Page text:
BEIRUT — A suicide attack claimed by the Islamic State extremist group Wednesday has killed 19 people, including U.S. troops, in the northern Syrian town of Manbij, a war monitor reported.
The U.S. military confirmed in a statement emailed to dpa that two U.S. troops were killed and three U.S. soldiers were injured. The statement said a Department of Defense civilian employee and a contractor supporting the department also were killed, but didn’t identify them as Americans.
“Initial reports indicate an explosion caused the casualties, and the incident is under investigation,” the statement said.
President Donald Trump has been “fully briefed,” White House press secretary Sarah Sanders said in a statement.
In addition to the Americans, the attack also killed civilians and members of the Syrian Democratic forces (SDF), a Kurdish-led rebel group, said Rami Abdel-Rahman, head of the Syrian Observatory for Human Rights.
The Britain-based Observatory initially said the blast was caused by a car bomb, but later said that a suicide bomber detonated his explosives inside a restaurant in the center of Manbij, where the U.S.-led coalition has military bases.
Islamic State claimed responsibility for the attack and said the bomber had targeted a patrol of coalition troops and allied Kurdish militiamen.
Backed by the U.S., the Kurdish-led People’s Protection Units (YPG) seized Manbij from Islamic State in 2016.
Ankara considers the YPG to be an extension of the outlawed Kurdistan Workers’ Party (PKK) waging an insurgency within Turkey.
The SDF, which is part of the YPG militia, captured much of the Syrian territory once held by Islamic State, including its former de-facto capital of Raqqah.
In December, Turkey threatened to enter Manbij, but halted its operations following a U.S. decision to withdraw its troops from Syria.
Trump surprised his own military leaders, allies and members of Congress when he announced the withdrawal, saying Islamic State had been defeated in Syria.
Speaking in Washington, Vice President Mike Pence repeated the claim.
“The caliphate has crumbled and ISIS has been defeated,” Pence said, referring to Islamic State. But he added that the U.S. “will stay in the region” to make sure that the terrorist group “does not rear its ugly head again.”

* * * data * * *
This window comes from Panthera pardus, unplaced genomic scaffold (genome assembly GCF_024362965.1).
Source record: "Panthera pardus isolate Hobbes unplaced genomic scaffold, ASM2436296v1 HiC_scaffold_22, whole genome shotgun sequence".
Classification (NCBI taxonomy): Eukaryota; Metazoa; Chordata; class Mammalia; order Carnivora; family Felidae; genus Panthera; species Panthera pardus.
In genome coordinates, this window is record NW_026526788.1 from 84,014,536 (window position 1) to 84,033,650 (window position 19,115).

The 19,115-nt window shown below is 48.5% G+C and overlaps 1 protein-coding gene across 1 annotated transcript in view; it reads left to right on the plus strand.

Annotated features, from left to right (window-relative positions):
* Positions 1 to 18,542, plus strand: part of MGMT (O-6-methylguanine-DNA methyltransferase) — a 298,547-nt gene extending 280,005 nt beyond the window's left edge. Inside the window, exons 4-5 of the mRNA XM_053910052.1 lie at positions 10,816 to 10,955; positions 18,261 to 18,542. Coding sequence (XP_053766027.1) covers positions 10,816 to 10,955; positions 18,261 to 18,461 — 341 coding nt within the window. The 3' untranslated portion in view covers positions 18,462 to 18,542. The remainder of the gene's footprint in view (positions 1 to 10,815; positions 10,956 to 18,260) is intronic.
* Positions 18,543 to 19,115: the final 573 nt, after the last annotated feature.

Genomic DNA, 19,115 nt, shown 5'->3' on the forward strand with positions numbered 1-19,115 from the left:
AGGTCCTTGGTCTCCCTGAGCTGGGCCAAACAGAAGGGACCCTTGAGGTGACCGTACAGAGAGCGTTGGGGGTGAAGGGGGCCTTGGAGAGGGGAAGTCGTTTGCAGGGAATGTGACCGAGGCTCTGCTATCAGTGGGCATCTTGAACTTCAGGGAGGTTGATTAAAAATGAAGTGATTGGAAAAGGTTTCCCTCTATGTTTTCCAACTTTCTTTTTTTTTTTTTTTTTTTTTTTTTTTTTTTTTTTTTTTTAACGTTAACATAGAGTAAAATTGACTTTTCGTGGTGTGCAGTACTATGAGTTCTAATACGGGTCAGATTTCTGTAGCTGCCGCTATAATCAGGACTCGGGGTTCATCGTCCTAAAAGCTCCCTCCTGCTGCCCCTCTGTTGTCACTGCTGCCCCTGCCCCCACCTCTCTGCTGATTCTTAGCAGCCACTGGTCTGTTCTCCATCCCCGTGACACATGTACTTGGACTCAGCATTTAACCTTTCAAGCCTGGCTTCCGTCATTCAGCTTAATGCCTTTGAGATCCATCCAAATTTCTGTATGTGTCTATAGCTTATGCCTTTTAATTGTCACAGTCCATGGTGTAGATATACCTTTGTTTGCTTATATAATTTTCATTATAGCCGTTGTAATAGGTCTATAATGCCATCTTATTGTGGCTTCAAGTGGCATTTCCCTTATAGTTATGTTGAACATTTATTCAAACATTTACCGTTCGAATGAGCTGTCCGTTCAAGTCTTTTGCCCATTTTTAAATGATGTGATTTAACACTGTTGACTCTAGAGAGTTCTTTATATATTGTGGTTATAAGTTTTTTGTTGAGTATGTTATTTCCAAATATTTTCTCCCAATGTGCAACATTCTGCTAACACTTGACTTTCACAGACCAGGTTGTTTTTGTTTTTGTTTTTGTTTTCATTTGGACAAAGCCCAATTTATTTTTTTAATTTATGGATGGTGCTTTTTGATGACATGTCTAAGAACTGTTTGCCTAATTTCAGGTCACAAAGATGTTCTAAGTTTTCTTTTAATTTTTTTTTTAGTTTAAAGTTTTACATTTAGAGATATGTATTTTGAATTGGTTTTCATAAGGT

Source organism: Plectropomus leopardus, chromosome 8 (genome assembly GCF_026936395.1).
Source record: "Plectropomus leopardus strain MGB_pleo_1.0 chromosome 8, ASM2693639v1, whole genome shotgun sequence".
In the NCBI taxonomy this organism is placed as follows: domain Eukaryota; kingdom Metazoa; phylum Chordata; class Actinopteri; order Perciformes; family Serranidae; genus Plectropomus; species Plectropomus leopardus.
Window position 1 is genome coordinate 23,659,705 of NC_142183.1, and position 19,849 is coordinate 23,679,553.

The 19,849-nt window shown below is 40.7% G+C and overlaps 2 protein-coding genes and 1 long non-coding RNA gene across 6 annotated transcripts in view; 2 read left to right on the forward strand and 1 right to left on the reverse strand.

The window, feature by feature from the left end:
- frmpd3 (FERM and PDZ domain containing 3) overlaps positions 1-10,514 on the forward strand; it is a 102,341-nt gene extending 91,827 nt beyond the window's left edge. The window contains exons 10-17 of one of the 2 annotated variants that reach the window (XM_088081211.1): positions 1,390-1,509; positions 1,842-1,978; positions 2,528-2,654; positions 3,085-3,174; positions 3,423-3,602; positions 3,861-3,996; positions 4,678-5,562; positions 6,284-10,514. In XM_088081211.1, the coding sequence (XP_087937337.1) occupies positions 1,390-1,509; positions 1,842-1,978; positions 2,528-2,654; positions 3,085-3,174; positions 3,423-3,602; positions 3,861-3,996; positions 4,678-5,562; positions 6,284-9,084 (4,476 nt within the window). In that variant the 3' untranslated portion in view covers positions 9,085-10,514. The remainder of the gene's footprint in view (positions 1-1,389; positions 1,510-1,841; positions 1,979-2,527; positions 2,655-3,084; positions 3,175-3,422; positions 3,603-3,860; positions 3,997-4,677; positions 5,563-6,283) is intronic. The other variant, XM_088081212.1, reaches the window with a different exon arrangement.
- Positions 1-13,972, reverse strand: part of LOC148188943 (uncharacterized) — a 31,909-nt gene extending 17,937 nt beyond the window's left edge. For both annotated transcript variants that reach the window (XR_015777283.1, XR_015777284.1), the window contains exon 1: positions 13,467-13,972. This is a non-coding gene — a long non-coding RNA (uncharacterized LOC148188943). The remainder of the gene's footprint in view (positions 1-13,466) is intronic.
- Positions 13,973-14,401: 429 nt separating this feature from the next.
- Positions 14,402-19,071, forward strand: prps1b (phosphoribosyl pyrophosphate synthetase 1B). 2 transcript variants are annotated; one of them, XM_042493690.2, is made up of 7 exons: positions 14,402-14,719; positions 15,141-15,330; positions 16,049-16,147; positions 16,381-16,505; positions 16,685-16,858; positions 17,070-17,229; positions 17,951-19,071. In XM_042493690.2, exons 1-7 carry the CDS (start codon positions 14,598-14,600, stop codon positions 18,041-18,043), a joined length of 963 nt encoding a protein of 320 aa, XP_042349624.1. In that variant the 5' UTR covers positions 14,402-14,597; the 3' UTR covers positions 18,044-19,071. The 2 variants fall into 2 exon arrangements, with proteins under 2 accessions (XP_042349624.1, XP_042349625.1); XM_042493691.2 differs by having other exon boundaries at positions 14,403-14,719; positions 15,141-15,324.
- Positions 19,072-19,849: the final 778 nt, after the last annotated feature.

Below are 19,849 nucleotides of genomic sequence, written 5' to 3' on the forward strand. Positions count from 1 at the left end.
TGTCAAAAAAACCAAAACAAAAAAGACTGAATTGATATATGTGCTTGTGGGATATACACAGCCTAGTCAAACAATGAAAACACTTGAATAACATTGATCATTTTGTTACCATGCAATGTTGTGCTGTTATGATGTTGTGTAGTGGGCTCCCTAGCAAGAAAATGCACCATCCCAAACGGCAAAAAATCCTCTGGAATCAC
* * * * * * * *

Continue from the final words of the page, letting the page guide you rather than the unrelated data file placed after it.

Wednesday’s attack came hours after the SDF rejected a “safe zone” that Turkish President Recep Tayyip Erdogan said his country would establish in northern Syria near the Turkish border.
Manbij would be outside the “security zone,” Turkish state news Anadolu said Wednesday, as it published a map of the area starting at the pro-Turkish rebel-controlled border town of Jarabulus and extending to the Iraqi border.
The zone would be 285 miles long and 20 miles wide, Anadolu said, also including important Syrian Kurdish cities such as Kobane.
Sohanook Deebo, a senior SDF council member, rejected the safe zone, saying it would be “a new invasion.”
The SDF would only welcome a buffer zone in the region if set up under the U.N. umbrella and approved by the Security Council to “preserve the unity of Syria and prevent any infiltration by terrorists,” Deebo told dpa.
Erdogan said Tuesday that Turkey planned to establish a “buffer zone” after discussing the issue with Trump by phone.
Erdogan said the zone aimed to provide security and stem the flow of migrants into Turkey and would be created with “logistic and financial” support from U.S. coalition forces.
In response, Syria accused Turkey of sponsoring “terrorism” and vowed to defend its unity against “any form of aggression and occupation,” the state’s SANA news agency reported.
Russian Foreign Minister Sergey Lavrov, meanwhile, said the optimal approach would be to transfer control of all Kurdish-held areas in northern Syria to the government of Syrian President Bashar Assad, the Syrian armed forces and Syrian administrative structures.
Russia has formed a delicate partnership with anti-Assad Turkey, a U.S. ally, as they seek to maintain a fragile cease-fire in northern Syria.
Russian President Vladimir Putin and Erdogan are scheduled to meet next week in Moscow to discuss the rebel-held Idlib region in northern Syria, on the Turkish border, Lavrov said.
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